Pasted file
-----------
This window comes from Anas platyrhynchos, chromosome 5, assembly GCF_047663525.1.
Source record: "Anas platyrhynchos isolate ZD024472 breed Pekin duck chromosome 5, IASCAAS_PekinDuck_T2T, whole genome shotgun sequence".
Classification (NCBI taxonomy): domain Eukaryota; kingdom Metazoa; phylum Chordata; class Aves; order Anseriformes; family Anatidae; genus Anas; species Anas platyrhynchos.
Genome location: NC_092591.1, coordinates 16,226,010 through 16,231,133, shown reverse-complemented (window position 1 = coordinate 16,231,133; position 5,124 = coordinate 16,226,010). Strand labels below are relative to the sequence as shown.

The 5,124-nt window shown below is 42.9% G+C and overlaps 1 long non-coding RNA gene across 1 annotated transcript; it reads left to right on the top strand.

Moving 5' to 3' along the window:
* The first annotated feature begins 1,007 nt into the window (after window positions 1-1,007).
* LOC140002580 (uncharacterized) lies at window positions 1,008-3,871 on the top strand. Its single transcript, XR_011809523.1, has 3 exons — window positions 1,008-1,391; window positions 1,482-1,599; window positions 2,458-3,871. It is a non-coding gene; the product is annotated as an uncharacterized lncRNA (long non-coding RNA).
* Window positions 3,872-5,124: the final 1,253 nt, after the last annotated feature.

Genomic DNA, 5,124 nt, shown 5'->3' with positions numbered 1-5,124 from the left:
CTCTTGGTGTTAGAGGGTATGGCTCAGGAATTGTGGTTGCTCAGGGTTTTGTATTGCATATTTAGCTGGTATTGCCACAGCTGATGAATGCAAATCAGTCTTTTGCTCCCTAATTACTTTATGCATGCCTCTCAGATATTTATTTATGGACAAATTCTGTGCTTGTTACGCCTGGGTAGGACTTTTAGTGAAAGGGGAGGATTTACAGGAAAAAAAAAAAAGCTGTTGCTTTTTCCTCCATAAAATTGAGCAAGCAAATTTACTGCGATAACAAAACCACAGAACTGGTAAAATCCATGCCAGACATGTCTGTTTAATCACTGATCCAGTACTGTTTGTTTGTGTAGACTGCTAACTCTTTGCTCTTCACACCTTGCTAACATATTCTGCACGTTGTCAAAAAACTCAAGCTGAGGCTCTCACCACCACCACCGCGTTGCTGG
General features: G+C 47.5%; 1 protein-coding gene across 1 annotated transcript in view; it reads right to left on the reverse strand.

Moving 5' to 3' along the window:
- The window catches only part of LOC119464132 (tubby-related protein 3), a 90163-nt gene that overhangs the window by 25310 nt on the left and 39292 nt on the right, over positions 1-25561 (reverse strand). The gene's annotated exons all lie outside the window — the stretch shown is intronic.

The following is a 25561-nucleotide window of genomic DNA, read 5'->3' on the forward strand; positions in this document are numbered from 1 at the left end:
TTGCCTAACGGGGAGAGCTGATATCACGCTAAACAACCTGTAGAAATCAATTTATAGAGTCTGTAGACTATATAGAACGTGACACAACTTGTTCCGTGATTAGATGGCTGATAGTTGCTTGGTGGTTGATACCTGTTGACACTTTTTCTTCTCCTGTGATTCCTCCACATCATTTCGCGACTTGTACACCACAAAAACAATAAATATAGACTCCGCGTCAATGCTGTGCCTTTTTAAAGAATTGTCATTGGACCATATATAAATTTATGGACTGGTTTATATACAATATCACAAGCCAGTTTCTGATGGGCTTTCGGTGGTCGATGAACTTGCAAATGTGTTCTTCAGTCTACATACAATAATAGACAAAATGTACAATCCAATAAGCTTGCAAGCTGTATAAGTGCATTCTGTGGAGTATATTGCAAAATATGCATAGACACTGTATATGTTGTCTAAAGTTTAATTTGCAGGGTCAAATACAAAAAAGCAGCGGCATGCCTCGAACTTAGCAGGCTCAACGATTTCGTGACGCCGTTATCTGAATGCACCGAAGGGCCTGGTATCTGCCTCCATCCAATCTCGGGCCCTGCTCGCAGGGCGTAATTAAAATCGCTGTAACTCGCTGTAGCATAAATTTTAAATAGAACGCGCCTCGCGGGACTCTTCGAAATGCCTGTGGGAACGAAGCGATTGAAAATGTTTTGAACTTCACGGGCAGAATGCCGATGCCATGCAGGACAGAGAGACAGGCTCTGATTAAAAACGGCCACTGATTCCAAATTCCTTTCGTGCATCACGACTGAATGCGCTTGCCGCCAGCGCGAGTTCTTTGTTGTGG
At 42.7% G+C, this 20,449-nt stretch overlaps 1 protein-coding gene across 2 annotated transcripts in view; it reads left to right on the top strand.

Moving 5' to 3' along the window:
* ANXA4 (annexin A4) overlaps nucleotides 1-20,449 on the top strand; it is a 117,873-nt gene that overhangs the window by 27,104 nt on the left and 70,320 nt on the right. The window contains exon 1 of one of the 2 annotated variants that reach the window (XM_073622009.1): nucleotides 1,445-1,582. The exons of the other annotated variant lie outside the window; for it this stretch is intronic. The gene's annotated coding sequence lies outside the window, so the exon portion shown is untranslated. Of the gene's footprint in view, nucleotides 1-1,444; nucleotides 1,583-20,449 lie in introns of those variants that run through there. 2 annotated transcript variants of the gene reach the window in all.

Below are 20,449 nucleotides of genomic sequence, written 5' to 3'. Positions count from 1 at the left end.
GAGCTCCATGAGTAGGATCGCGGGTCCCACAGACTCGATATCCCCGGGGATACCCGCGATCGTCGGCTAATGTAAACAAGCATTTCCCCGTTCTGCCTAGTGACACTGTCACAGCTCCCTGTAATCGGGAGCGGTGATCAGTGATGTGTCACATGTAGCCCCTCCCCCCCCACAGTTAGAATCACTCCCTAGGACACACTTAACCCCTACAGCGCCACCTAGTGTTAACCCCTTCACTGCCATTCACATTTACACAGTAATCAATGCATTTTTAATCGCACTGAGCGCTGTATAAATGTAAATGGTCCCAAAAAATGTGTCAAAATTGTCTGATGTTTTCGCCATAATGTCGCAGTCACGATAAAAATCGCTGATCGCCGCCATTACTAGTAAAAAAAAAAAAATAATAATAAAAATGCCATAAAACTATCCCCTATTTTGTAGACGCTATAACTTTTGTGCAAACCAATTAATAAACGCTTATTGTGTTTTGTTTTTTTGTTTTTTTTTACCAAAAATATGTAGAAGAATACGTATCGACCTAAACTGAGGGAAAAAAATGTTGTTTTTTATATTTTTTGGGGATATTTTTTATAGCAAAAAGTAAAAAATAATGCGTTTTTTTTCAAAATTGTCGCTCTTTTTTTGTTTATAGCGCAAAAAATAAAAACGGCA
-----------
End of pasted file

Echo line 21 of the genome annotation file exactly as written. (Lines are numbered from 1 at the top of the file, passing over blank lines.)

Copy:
GAGCTCCATGAGTAGGATCGCGGGTCCCACAGACTCGATATCCCCGGGGATACCCGCGATCGTCGGCTAATGTAAACAAGCATTTCCCCGTTCTGCCTAGTGACACTGTCACAGCTCCCTGTAATCGGGAGCGGTGATCAGTGATGTGTCACATGTAGCCCCTCCCCCCCCACAGTTAGAATCACTCCCTAGGACACACTTAACCCCTACAGCGCCACCTAGTGTTAACCCCTTCACTGCCATTCACATTTACACAGTAATCAATGCATTTTTAATCGCACTGAGCGCTGTATAAATGTAAATGGTCCCAAAAAATGTGTCAAAATTGTCTGATGTTTTCGCCATAATGTCGCAGTCACGATAAAAATCGCTGATCGCCGCCATTACTAGTAAAAAAAAAAAAATAATAATAAAAATGCCATAAAACTATCCCCTATTTTGTAGACGCTATAACTTTTGTGCAAACCAATTAATAAACGCTTATTGTGTTTTGTTTTTTTGTTTTTTTTTACCAAAAATATGTAGAAGAATACGTATCGACCTAAACTGAGGGAAAAAAATGTTGTTTTTTATATTTTTTGGGGATATTTTTTATAGCAAAAAGTAAAAAATAATGCGTTTTTTTTCAAAATTGTCGCTCTTTTTTTGTTTATAGCGCAAAAAATAAAAACGGCA